On Thursday, December 3, lawmakers gathered from across the political spectrum in Hong Kong's Legislative Council (LegCo) to unanimously pass a motion calling on the Hong Kong government to strengthen the fight against wildlife crime and to legislate for a commercial ban on ivory trading. Although non-binding, the historic motion was passed by 37 out of 38 legislators present, with no 'No' votes or abstentions. It marked a rare display of unity in Hong Kong's polarized, post-Occupy/Umbrella movement political landscape.

Over the past few weeks, global public opinion has shifted rapidly towards the realization that ivory bans are desperately needed if the world's last remaining elephants are to be saved from extinction. The lawmakers' vote comes just a matter of weeks after the high-level announcement made at The White House by Chinese President Xi Jinping and U.S. President Barack Obama to "take significant and timely steps to halt the domestic commercial trade of ivory." Most recently, Pope Francis also condemned ivory trafficking during his visit to Kenya.

So what does this milestone actually mean for Hong Kong? Unfortunately, the motion debate was not a bill, and as mentioned, it also was non-binding. What it does do is back the Hong Kong government into a corner by making it extremely difficult for the government to further delay; Hong Kong's Chief Executive CY Leung and officials at the government's Environment Bureau must act now.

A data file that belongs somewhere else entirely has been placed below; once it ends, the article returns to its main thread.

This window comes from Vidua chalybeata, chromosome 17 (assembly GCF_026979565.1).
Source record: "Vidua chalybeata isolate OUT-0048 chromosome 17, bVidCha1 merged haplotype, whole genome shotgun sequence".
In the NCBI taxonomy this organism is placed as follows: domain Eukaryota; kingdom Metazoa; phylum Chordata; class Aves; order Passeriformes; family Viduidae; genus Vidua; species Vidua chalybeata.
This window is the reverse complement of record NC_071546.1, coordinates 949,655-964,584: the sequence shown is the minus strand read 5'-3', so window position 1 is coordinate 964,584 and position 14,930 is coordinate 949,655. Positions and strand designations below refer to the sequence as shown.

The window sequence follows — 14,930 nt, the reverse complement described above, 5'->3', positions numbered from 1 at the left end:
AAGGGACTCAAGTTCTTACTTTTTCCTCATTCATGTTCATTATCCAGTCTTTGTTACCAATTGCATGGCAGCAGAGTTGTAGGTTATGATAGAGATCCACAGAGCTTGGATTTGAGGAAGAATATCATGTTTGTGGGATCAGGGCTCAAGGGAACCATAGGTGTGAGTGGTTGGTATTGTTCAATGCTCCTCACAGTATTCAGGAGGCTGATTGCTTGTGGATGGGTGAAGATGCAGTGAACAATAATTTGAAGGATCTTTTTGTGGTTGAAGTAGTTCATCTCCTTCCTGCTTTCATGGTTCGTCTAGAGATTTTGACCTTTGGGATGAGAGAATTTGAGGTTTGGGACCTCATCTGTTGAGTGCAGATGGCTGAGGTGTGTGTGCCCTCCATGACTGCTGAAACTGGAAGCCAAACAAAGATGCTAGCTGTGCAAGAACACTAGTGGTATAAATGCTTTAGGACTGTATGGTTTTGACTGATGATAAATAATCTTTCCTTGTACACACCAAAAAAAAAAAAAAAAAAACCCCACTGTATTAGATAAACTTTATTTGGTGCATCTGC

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Elephant Ivory Prices Plummeting in China, Experts Report

Elephant ivory is plummeting in value throughout China, according to new data released Monday by Save the Elephants. Despite soaring prices for illegal ivory from 2010 to 2014, researchers Esmond Martin and Lucy Vigne report that raw ivory prices in China have fallen by half over the past 18 months — from $2,100 (USD) per kilogram to $1,100. 

In their survey of eight Chinese cities, the researchers observed that consumer demand for ivory is in apparent free-fall. China’s ivory carving factories reported a severe shortage in tusks, and government-issued IDs required to legally sell ivory had been delayed. Save the Elephants will publish Martin and Vigne’s full findings next month.

The new data coincides with broader awareness and changing attitudes in China, where public knowledge of Africa’s elephant-poaching crisis doubled from 2012 to 2014, according to a March report by WildAid, Save the Elephants and African Wildlife Foundation. At the same time, the Chinese government has made progressive steps to control the illegal ivory market, culminating in President Xi Jinping’s September announcement that China and the United States would work together to halt the ivory trade.

Thai Soccer Stars Join WildAid to Fight Ivory Trade

WildAid's "Ivory Free" message is spreading throughout East and Southeast Asia, and now includes a campaign in Thailand, a primary market for ivory products.

Joining such WildAid ambassadors as Thai martial arts star Tony Jaa are three popular sports stars: Coach "Zico" Kiatisuk Senmamuang of Thailand’s national football team, and rising soccer players "Jay" Chanathip Songkrasin and "Kong" Kroekrit Thaweekarn, who recently came together to film a PSA in Bangkok for the campaign.